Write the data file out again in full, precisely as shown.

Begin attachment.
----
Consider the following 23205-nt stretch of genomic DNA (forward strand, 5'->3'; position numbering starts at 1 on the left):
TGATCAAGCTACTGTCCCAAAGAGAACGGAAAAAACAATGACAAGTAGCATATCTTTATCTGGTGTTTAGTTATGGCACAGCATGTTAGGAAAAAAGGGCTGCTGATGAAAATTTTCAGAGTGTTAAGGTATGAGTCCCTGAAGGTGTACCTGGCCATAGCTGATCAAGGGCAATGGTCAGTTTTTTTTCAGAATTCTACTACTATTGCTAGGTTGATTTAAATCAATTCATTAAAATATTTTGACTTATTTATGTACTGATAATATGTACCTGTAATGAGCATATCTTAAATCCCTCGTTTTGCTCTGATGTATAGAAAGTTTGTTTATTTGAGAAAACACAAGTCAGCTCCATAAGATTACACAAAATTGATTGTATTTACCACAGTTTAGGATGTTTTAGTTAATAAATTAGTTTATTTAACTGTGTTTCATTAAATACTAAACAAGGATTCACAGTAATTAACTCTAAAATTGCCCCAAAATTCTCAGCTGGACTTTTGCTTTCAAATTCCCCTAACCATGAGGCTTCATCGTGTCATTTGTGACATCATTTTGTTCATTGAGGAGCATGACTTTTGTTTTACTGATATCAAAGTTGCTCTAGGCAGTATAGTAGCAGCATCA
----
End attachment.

Consider the following 23205-nt stretch of genomic DNA (forward strand, 5'->3'; position numbering starts at 1 on the left):
TGATCAAGCTACTGTCCCAAAGAGAACGGAAAAAACAATGACAAGTAGCATATCTTTATCTGGTGTTTAGTTATGGCACAGCATGTTAGGAAAAAAGGGCTGCTGATGAAAATTTTCAGAGTGTTAAGGTATGAGTCCCTGAAGGTGTACCTGGCCATAGCTGATCAAGGGCAATGGTCAGTTTTTTTTCAGAATTCTACTACTATTGCTAGGTTGATTTAAATCAATTCATTAAAATATTTTGACTTATTTATGTACTGATAATATGTACCTGTAATGAGCATATCTTAAATCCCTCGTTTTGCTCTGATGTATAGAAAGTTTGTTTATTTGAGAAAACACAAGTCAGCTCCATAAGATTACACAAAATTGATTGTATTTACCACAGTTTAGGATGTTTTAGTTAATAAATTAGTTTATTTAACTGTGTTTCATTAAATACTAAACAAGGATTCACAGTAATTAACTCTAAAATTGCCCCAAAATTCTCAGCTGGACTTTTGCTTTCAAATTCCCCTAACCATGAGGCTTCATCGTGTCATTTGTGACATCATTTTGTTCATTGAGGAGCATGACTTTTGTTTTACTGATATCAAAGTTGCTCTAGGCAGTATAGTAGCAGCATCA